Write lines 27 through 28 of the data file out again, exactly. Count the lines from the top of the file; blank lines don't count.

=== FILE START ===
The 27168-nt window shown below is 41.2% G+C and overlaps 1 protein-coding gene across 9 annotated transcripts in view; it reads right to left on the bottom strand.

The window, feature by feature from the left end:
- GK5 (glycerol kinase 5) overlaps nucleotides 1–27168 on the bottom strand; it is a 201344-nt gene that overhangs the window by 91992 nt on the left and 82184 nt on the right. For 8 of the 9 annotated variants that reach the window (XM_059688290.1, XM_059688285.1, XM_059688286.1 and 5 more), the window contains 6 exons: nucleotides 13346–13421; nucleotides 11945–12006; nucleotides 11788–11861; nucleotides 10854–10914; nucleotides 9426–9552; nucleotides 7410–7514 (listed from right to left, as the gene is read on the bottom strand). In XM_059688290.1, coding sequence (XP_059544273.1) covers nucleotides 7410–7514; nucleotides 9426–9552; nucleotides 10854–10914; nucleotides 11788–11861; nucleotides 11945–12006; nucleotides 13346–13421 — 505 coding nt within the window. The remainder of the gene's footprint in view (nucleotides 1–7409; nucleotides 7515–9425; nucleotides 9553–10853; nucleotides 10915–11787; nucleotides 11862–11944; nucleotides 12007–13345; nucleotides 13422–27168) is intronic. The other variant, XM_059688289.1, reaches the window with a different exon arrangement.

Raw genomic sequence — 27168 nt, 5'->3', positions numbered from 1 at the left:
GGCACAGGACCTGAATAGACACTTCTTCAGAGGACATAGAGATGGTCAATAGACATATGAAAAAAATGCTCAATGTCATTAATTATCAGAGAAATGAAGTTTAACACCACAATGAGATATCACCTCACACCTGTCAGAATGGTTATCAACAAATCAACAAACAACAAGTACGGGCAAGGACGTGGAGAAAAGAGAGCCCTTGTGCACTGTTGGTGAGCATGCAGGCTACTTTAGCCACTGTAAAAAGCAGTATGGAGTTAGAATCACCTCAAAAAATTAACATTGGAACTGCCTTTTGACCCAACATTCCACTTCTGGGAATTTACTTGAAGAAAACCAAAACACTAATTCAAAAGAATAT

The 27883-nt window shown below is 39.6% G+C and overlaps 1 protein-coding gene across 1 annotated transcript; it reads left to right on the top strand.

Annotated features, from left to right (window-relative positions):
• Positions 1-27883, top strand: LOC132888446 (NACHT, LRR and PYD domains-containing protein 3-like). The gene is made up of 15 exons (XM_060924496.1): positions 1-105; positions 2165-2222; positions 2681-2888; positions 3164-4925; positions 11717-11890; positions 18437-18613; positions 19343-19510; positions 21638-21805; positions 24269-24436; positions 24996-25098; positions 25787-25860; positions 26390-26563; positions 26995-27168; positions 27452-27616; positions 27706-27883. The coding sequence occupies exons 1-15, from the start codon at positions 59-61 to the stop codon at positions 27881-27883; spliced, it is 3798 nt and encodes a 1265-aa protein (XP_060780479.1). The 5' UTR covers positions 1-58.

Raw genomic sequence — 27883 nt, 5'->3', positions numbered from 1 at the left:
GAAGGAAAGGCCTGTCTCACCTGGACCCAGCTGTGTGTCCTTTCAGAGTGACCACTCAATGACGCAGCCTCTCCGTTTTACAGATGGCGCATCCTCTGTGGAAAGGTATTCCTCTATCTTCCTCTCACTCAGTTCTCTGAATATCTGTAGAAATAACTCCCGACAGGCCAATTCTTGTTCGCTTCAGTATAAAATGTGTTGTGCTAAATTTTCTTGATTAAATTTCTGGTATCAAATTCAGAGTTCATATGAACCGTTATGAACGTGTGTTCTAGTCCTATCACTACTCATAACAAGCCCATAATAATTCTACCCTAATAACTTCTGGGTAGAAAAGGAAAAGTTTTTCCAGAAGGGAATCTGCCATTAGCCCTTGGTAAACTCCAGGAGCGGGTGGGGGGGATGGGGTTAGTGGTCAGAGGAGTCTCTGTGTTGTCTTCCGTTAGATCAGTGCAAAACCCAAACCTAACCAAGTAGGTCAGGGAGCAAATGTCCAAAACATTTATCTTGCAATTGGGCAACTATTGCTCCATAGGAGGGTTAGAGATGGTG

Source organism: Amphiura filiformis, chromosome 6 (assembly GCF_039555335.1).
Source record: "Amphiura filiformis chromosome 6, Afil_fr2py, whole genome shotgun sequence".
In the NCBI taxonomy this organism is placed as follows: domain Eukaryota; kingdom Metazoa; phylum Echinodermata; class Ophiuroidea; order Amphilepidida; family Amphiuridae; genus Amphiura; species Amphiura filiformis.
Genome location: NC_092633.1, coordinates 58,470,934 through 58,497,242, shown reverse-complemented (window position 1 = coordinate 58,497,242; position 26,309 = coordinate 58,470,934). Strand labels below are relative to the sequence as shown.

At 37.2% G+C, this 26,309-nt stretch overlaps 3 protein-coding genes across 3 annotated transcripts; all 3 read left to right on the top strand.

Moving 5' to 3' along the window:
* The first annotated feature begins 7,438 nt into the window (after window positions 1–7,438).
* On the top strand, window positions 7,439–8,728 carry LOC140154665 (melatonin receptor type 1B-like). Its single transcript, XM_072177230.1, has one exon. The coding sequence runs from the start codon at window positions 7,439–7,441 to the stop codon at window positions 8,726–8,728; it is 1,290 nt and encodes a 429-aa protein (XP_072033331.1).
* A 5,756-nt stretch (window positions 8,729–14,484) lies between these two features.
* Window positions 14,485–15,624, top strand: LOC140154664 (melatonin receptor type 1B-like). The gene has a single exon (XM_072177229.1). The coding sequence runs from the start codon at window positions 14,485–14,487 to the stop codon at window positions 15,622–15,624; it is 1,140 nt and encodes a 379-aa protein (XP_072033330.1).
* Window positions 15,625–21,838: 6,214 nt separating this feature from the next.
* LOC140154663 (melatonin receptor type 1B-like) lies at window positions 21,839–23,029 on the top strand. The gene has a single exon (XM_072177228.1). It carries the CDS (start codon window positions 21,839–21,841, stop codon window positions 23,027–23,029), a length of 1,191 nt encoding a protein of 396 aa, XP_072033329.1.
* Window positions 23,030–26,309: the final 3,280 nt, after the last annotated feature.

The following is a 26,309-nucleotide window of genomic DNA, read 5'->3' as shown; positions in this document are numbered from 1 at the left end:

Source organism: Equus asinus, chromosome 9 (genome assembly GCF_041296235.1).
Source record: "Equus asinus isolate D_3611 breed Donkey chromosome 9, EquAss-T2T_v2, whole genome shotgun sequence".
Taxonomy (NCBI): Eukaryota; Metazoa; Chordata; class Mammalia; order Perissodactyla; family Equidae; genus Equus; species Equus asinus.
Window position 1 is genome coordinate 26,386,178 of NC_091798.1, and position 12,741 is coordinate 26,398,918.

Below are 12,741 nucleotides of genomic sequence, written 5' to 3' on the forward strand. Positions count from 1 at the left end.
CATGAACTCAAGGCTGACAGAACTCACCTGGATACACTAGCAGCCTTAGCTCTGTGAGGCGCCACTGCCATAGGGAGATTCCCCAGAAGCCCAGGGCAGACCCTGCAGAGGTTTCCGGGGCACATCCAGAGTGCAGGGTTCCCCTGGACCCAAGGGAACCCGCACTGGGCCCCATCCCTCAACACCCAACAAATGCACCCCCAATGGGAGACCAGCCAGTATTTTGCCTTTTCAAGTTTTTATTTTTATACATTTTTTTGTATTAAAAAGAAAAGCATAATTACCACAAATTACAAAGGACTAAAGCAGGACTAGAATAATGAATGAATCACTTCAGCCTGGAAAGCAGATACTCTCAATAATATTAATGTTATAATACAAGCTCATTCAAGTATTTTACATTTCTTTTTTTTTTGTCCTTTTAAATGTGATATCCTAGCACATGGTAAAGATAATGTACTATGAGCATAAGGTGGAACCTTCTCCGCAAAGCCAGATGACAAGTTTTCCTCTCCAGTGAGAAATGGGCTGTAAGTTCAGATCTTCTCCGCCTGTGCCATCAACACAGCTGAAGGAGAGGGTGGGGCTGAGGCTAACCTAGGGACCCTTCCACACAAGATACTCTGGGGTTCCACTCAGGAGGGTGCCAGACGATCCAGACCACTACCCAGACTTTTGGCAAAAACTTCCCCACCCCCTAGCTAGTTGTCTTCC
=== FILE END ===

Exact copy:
Taxonomy (NCBI): Eukaryota; Metazoa; Chordata; class Mammalia; order Perissodactyla; family Equidae; genus Equus; species Equus asinus.
Window position 1 is genome coordinate 26,386,178 of NC_091798.1, and position 12,741 is coordinate 26,398,918.